California Civil Jury Instructions (CACI)

223. Opinion Testimony of Lay Witness

A witness [who was not testifying as an expert] gave an opinion during the trial. You may, but are not required to, accept that opinion. You may give the opinion whatever weight you think is appropriate.

Consider the extent of the witness’s opportunity to perceive the matters on which the opinion is based, the reasons the witness gave for the opinion, and the facts or information on which the witness relied in forming that opinion. You must decide whether information on which the witness relied was true and accurate. You may disregard all or any part of an opinion that you find unbelievable, unreasonable, or unsupported by the evidence.

New April 2008

Directions for Use

Give the bracketed phrase in the first sentence regarding the witness not testifying as an expert if an expert witness also testified in the case.

Sources and Authority

  • Evidence Code section 800 provides:

    If a witness is not testifying as an expert, his testimony in the form of an opinion is limited to such an opinion as is permitted by law, including but not limited to an opinion that is:

    (a) Rationally based on the perception of the witness; and

    (b) Helpful to a clear understanding of his testimony.

  • Evidence Code section 802 provides: “A witness testifying in the form of an opinion may state on direct examination the reasons for his opinion and the matter (including, in the case of an expert, his special knowledge, skill, experience, training, and education) upon which it is based, unless he is precluded by law from using such reasons or matter as a basis for his opinion. The court in its discretion may require that a witness before testifying in the form of an opinion be first examined concerning the matter upon which his opinion is based.”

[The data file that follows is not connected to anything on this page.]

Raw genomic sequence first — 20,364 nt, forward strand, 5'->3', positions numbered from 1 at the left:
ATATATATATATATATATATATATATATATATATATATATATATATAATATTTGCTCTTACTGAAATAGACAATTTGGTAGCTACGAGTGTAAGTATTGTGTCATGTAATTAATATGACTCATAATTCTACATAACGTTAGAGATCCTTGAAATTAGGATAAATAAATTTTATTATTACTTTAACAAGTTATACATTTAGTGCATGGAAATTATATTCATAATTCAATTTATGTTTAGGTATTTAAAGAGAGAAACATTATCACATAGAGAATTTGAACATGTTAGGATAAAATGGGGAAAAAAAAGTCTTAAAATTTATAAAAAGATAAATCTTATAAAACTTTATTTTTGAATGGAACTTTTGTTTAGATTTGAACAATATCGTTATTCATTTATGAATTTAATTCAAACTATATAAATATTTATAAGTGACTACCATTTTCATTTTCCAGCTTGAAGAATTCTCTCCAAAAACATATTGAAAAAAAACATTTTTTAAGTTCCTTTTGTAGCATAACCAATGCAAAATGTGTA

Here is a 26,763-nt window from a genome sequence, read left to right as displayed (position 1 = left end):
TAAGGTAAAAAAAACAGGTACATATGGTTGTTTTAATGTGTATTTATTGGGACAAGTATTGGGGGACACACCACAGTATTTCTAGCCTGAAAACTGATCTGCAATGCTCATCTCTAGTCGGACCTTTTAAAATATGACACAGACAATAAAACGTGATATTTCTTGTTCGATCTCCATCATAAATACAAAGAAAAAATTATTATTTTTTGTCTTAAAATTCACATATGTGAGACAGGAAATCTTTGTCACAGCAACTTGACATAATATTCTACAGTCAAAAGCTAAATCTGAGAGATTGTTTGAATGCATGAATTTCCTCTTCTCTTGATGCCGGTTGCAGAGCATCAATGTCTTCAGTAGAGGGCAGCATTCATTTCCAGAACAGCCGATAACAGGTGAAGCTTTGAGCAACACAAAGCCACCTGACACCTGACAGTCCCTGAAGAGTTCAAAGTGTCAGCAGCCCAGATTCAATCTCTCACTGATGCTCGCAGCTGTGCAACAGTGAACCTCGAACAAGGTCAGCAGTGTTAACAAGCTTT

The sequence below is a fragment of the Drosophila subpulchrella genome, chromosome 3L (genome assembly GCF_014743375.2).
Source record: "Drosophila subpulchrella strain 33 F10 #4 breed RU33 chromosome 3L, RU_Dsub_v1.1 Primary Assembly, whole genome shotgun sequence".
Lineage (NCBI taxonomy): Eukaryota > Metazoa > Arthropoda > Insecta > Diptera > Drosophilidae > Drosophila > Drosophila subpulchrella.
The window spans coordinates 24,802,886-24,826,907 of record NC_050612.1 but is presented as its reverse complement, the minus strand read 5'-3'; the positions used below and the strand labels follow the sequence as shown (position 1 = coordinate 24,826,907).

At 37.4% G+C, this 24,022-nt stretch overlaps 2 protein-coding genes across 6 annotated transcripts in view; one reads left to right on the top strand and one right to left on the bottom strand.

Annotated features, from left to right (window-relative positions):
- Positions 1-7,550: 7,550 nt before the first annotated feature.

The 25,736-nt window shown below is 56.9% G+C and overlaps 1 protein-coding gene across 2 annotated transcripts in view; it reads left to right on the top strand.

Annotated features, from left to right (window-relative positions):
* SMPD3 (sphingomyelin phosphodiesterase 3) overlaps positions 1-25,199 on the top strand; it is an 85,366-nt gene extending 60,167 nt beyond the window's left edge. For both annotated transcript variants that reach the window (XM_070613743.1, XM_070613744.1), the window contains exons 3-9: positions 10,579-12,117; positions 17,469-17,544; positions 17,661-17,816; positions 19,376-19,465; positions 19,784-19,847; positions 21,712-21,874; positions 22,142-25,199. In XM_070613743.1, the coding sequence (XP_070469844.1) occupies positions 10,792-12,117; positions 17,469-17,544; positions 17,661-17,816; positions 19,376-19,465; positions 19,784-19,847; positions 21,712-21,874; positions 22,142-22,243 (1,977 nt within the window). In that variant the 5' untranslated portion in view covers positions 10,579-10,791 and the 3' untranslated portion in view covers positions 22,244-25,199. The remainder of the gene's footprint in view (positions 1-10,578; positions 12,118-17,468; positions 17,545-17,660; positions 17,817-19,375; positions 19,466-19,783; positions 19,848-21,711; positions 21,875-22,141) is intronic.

• Evidence Code section 1100 provides: “Except as otherwise provided by statute, any otherwise admissible evidence (including evidence in the form of an opinion, evidence of reputation, and evidence of specific instances of such person’s conduct) is admissible to prove a person’s character or a trait of his character.”

Secondary Sources

1 Witkin, California Evidence (4th ed. 2000) Opinion Evidence, §§ 3–25

Wegner et al., California Practice Guide: Civil Trial and Evidence (The Rutter Group) ¶¶ 8:643–8:681

Jefferson’s California Evidence Benchbook (Cont.Ed.Bar 3d ed.) §§ 29.1–29.17

48 California Forms of Pleading and Practice, Ch. 551, Trial, § 551.70 (Matthew Bender)

1 Cotchett, California Courtroom Evidence, Ch. 17, Nonexpert and Expert Opinion, § 17.01 (Matthew Bender)